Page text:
- Acknowledging the rough ride on Wall Street since the March offering, Lyft's John Zimmer says he believes the stock is a good buy right now.
- "I care about our employees that have jobs from us, that in some cases equity from us," he says.
- "We've had three quarters of beating expectations, and over time people will see us put up more numbers and it will solve itself," he adds.
Lyft co-founder and President John Zimmer, acknowledging the rough ride on Wall Street since their March initial public offering, said on Wednesday that he believes the stock is a good buy right now.
"I care about our employees that have jobs from us, that have in some cases equity from us," Zimmer told CNBC's Wilfred Frost from the RBC tech conference in New York City. "I feel a deep amount of responsibility."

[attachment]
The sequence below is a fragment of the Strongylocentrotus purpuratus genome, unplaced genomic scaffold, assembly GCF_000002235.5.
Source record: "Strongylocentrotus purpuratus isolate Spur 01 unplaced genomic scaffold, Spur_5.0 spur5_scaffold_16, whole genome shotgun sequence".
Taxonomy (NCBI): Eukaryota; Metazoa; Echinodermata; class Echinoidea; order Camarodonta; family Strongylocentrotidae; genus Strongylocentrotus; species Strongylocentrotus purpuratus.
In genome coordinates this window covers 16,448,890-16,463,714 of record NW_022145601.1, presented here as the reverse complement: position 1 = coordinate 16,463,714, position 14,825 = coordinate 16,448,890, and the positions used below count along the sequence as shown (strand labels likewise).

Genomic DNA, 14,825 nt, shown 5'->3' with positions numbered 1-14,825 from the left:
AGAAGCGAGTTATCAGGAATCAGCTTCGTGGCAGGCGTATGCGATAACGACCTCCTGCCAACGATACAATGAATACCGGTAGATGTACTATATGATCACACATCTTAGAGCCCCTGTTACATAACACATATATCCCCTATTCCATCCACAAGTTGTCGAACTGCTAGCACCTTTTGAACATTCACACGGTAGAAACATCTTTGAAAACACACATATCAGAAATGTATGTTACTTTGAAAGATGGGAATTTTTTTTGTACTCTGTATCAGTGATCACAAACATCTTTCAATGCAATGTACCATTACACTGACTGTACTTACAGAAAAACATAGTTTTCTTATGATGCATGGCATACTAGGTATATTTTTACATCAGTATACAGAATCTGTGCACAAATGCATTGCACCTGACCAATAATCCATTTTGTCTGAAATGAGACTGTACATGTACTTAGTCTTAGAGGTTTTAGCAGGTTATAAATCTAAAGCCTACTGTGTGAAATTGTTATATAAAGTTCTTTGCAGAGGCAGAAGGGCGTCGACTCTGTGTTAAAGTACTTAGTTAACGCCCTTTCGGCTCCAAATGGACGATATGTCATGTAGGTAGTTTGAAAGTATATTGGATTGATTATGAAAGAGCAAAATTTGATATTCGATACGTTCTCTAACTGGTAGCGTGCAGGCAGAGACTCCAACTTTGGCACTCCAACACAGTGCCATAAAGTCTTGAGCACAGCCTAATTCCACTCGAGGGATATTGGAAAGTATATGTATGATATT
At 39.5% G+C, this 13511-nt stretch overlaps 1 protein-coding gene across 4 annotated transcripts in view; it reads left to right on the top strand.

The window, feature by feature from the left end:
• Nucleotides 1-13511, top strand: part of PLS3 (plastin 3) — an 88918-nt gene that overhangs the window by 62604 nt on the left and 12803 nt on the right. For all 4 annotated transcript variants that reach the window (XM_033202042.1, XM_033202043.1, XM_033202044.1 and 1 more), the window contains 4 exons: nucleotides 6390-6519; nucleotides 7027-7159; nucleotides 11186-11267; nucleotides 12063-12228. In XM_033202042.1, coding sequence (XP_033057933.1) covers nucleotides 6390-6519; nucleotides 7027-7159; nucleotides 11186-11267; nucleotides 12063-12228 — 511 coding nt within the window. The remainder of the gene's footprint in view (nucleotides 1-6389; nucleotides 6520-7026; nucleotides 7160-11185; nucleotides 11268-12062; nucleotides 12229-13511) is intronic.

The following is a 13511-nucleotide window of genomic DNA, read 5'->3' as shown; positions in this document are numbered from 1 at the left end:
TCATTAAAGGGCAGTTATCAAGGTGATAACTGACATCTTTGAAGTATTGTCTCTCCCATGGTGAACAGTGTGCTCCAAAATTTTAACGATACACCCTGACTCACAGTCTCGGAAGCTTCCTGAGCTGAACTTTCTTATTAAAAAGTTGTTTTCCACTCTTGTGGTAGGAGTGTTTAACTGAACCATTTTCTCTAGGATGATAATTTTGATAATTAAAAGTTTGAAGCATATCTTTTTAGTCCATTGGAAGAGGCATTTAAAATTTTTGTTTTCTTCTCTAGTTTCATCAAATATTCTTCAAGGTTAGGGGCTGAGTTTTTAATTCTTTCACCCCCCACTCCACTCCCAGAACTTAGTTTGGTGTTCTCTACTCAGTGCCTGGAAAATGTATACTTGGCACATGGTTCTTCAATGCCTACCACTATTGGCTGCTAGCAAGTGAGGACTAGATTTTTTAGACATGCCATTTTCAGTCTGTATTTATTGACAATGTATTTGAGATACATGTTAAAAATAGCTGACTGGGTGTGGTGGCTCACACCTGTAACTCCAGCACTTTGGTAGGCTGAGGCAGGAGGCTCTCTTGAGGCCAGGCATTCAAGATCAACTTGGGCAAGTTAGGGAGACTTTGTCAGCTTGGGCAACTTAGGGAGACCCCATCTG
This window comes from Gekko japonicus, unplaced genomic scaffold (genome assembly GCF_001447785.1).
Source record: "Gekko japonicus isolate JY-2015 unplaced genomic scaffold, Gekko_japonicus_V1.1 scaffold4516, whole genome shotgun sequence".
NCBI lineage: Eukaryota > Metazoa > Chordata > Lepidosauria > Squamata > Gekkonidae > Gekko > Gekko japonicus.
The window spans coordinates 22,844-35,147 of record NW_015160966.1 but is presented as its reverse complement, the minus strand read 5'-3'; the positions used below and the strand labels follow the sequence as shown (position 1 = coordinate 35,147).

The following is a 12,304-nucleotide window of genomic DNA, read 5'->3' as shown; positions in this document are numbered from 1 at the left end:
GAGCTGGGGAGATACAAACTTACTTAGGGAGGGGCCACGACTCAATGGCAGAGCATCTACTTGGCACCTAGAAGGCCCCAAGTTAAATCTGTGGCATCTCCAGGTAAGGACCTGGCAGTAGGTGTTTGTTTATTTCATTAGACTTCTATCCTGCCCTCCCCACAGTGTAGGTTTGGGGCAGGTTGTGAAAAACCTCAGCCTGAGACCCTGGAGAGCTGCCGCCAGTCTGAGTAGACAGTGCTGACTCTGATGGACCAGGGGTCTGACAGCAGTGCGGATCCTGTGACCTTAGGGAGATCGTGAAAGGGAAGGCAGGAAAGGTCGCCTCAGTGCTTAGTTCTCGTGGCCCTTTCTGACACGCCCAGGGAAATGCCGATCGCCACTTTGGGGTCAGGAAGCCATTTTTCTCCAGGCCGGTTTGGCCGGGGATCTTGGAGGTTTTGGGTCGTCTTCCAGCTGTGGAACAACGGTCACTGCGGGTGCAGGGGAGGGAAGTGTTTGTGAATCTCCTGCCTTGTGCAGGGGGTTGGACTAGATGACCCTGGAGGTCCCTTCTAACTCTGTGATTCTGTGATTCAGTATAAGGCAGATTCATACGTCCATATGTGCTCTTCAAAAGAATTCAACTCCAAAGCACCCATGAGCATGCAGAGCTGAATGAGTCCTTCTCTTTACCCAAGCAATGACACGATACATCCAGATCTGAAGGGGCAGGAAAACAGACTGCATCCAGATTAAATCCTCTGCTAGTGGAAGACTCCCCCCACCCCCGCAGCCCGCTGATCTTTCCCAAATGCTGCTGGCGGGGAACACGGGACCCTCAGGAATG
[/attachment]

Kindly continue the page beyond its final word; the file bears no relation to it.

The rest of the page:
However, he said, "I feel like the stock is undervalued. We've had three quarters of beating expectations, and over time people will see us put up more numbers and it will solve itself."
Lyft priced its IPO at $72 per share on March 28. When trading started the next day, the stock was up as much as 23% during its first session, before closing just 8.7% higher. In early April, Lyft bounced around near its offering price. But since then, it plummeted nearly 40%, as of Tuesday's close. It's one of the worst-performing IPOs of the year.
Asked whether he thought the company priced the IPO too high, Zimmer said, "Over our course of history, we've made a lot of our investors a lot of money," expressing confidence that the company will be able to get the stock on track.
Last month, Lyft reported a $1.57 per-share loss in the third quarter that was smaller than analysts had forecast on better-than-expected revenue of more than $955 million. The company also raised guidance on fourth-quarter and full-year revenue.
However, Lyft's net loss of $463.5 million during the third quarter was much wider than the net loss of $249.2 million a year ago. The company blamed the increase in net losses on $246.1 million in stock-based compensation and related taxes tied to its IPO.